Calvert County Health Department
(Methicillin-Resistant Staphylococcus Aureus)
Staphylococcus aureus, often referred to as “staph,” are bacteria commonly carried on the skin or in the nose of healthy people. Approximately 25% to 30% of the population is colonized (when bacteria are present, but not causing an infection) in the nose with staph bacteria. Sometimes, staph can cause an infection and are the most common cause of skin infections in the U.S. Most of these infections are minor (such as pimples or boils) and can be treated without antibiotics. Some staph bacteria have become resistant to certain antibiotics and MRSA (methicillin-resistant Staphylococcus aureus) is one.
In the past, infections with MRSA were found primarily in patients in hospitals. However, within the last few years MRSA infections have been increasing among the general public, particularly in groups that are in close proximity to each other, such as prison populations, the military and athletic teams. Persons who are involved in activities that bring them in close proximity to others and/or give them skin abrasions should keep in mind that if they develop a skin infection, MRSA might be the cause. The important thing to remember is that if an infection is not healing properly consult with your physician.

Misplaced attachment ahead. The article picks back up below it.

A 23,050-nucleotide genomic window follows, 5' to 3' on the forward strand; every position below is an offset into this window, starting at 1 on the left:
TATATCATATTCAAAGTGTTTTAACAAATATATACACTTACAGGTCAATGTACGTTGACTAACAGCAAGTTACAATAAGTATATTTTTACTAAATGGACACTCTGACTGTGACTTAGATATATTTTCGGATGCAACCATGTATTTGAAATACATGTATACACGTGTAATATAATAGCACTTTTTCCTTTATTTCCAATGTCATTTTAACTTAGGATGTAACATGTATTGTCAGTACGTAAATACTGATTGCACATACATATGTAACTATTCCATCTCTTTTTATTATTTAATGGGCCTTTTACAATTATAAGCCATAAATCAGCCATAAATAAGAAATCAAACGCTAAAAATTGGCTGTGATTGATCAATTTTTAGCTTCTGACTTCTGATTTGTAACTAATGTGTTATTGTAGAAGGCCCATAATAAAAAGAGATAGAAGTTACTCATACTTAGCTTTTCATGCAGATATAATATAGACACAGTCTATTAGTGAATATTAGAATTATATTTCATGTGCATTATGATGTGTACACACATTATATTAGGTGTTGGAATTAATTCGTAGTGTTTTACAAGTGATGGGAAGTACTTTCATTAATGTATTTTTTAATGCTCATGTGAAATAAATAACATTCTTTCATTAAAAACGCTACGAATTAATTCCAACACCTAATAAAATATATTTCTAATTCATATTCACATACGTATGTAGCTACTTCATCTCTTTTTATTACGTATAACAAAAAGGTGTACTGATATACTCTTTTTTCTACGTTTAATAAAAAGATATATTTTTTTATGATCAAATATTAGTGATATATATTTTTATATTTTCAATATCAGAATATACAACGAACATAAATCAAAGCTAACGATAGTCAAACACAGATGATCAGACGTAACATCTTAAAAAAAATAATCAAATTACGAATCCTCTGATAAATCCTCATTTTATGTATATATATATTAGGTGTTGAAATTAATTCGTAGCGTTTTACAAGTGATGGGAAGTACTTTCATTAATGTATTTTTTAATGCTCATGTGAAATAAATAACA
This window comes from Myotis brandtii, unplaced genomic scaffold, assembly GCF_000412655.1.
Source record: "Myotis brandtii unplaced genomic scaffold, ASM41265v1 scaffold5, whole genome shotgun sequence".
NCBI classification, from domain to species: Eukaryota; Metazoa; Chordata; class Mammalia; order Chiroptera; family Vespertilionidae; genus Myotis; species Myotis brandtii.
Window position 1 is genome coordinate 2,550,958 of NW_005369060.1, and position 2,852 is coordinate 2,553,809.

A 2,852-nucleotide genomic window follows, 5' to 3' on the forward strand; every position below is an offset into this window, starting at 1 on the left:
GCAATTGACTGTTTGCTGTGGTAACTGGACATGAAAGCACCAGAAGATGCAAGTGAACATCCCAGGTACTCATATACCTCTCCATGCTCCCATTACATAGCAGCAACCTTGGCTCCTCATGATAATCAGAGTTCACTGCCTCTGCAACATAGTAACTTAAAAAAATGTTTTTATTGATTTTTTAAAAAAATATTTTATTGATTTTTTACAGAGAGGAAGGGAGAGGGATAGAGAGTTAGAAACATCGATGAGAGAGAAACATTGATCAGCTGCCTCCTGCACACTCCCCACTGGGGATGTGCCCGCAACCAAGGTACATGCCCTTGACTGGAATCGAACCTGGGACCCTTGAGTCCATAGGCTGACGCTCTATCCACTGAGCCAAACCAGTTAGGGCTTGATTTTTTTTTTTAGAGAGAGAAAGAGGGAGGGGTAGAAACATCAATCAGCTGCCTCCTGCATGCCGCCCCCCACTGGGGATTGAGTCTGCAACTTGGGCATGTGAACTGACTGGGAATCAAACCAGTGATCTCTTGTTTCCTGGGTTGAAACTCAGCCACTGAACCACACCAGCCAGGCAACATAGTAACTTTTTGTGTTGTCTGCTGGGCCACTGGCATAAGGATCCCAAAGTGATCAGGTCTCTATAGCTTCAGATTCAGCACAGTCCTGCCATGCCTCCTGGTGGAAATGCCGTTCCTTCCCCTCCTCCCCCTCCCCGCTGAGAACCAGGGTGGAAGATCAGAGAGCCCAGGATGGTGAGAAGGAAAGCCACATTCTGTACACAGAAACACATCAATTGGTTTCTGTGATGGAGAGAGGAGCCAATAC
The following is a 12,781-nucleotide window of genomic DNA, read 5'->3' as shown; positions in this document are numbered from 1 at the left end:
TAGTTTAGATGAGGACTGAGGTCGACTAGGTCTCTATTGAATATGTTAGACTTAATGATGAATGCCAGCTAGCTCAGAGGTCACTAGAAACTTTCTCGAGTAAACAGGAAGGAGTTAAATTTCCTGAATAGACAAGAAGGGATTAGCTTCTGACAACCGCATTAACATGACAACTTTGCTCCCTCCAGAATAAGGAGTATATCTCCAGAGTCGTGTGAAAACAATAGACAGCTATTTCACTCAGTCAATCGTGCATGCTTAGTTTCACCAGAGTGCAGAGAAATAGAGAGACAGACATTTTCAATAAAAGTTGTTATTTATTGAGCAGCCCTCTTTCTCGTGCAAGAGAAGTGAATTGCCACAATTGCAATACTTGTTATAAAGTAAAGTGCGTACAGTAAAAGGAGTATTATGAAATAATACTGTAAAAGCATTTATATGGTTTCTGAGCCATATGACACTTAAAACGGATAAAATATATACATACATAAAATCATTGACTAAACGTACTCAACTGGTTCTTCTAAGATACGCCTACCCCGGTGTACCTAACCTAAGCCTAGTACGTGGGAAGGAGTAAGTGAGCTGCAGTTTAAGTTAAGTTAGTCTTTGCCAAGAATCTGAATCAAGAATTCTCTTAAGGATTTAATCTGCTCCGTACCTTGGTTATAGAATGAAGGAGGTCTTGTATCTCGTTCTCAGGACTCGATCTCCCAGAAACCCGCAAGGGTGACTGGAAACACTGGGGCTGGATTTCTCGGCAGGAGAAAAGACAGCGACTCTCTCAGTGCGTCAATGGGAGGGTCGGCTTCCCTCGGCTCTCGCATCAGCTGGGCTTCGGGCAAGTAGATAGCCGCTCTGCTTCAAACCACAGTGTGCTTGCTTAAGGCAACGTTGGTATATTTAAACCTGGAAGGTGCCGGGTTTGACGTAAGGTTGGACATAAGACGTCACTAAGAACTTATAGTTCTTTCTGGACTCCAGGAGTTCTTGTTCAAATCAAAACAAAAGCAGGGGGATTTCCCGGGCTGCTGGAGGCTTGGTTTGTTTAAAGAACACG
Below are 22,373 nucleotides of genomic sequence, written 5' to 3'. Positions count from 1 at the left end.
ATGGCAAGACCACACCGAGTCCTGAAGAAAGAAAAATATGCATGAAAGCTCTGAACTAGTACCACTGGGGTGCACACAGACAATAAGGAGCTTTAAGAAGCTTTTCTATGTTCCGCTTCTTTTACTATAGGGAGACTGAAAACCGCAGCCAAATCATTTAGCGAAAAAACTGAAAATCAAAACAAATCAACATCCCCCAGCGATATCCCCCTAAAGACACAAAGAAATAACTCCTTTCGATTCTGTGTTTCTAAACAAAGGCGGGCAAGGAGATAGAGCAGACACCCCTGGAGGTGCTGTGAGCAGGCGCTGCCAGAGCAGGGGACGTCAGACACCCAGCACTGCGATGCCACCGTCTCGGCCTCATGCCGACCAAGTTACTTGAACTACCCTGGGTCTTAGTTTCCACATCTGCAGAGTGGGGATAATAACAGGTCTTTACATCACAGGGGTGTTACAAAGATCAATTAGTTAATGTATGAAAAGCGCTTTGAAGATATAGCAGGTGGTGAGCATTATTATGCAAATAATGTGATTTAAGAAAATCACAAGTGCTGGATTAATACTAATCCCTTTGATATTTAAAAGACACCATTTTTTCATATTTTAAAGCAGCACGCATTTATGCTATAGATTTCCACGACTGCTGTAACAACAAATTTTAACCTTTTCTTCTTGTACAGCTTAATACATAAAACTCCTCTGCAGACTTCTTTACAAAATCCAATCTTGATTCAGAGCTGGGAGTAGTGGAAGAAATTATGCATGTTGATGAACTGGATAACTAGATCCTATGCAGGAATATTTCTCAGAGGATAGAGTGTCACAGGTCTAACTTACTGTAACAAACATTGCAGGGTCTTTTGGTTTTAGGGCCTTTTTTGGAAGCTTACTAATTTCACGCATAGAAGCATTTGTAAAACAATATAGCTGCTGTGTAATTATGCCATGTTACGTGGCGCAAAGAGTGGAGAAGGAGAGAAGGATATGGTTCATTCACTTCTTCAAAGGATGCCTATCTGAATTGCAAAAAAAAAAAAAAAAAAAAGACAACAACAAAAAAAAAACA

Routine Infection Control Procedures
- Practice good hygiene, e.g., wash hands with soap and water (or use a hand sanitizer), discard used bandages into the trash
- Do not share personal items, e.g., towels, soap
- Wash any contaminated clothing after each use with a detergent/sanitizer, e.g. Lysol concentrate
- Do not commingle or jumble contaminated items
- Contact your primary care physician to determine if antibiotics are necessary and what should be done to eliminate the infection
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